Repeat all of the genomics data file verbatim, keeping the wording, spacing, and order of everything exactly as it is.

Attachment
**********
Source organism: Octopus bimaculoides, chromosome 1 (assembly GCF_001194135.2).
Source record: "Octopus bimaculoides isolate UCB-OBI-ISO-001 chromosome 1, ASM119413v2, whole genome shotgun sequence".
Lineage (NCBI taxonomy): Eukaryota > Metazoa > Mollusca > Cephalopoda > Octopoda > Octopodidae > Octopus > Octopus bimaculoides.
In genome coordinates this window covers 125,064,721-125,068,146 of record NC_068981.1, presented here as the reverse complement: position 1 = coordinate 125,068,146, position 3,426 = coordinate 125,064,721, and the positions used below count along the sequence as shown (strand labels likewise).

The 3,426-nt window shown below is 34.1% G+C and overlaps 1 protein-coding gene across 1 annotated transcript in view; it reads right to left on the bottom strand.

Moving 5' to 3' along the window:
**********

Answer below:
Source organism: Octopus bimaculoides, chromosome 1 (assembly GCF_001194135.2).
Source record: "Octopus bimaculoides isolate UCB-OBI-ISO-001 chromosome 1, ASM119413v2, whole genome shotgun sequence".
Lineage (NCBI taxonomy): Eukaryota > Metazoa > Mollusca > Cephalopoda > Octopoda > Octopodidae > Octopus > Octopus bimaculoides.
In genome coordinates this window covers 125,064,721-125,068,146 of record NC_068981.1, presented here as the reverse complement: position 1 = coordinate 125,068,146, position 3,426 = coordinate 125,064,721, and the positions used below count along the sequence as shown (strand labels likewise).

The 3,426-nt window shown below is 34.1% G+C and overlaps 1 protein-coding gene across 1 annotated transcript in view; it reads right to left on the bottom strand.

Moving 5' to 3' along the window: